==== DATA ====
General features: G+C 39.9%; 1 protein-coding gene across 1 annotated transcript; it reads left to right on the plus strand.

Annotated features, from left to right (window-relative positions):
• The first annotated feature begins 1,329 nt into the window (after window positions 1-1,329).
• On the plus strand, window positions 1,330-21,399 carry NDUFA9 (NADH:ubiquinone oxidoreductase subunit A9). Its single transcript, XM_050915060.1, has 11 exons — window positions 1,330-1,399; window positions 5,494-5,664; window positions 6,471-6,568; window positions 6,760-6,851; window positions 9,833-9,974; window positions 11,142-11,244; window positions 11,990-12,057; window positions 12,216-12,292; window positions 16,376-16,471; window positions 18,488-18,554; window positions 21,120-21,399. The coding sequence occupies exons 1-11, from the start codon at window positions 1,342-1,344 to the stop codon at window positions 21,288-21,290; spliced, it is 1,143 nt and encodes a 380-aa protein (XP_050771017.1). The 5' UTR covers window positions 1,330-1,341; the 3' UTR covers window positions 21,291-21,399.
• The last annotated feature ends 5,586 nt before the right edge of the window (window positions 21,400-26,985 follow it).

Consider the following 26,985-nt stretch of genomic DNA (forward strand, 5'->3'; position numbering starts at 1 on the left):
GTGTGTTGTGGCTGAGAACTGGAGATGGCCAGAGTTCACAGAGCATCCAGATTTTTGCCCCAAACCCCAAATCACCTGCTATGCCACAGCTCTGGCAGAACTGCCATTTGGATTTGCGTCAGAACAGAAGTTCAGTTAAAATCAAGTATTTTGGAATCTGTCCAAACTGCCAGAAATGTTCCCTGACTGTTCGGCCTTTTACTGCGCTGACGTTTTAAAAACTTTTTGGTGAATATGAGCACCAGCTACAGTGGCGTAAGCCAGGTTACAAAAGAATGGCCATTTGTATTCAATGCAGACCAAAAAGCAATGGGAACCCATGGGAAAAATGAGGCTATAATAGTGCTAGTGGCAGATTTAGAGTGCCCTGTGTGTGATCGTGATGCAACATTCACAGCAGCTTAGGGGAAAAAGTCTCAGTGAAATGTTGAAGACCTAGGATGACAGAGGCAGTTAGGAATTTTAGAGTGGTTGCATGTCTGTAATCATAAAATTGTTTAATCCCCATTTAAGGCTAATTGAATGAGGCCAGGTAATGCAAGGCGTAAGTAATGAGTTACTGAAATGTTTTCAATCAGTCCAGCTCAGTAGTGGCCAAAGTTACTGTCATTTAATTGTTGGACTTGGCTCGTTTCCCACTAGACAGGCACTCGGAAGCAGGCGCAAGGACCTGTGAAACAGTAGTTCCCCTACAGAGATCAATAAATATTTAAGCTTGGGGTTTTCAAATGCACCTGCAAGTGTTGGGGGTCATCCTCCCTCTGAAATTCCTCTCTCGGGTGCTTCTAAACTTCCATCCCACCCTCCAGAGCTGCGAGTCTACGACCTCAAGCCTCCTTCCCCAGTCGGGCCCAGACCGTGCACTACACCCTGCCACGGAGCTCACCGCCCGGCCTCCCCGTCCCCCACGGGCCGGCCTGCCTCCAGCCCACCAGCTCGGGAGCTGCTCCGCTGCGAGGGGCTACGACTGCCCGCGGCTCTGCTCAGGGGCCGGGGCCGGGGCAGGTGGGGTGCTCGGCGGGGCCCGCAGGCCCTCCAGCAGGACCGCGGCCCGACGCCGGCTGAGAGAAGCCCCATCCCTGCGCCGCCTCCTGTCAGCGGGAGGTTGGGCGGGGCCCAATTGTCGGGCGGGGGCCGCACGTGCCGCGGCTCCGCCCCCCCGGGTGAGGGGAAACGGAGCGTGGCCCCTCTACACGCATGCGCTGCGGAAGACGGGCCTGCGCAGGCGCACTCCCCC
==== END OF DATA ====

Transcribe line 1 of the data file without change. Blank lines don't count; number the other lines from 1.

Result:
General features: G+C 39.9%; 1 protein-coding gene across 1 annotated transcript; it reads left to right on the plus strand.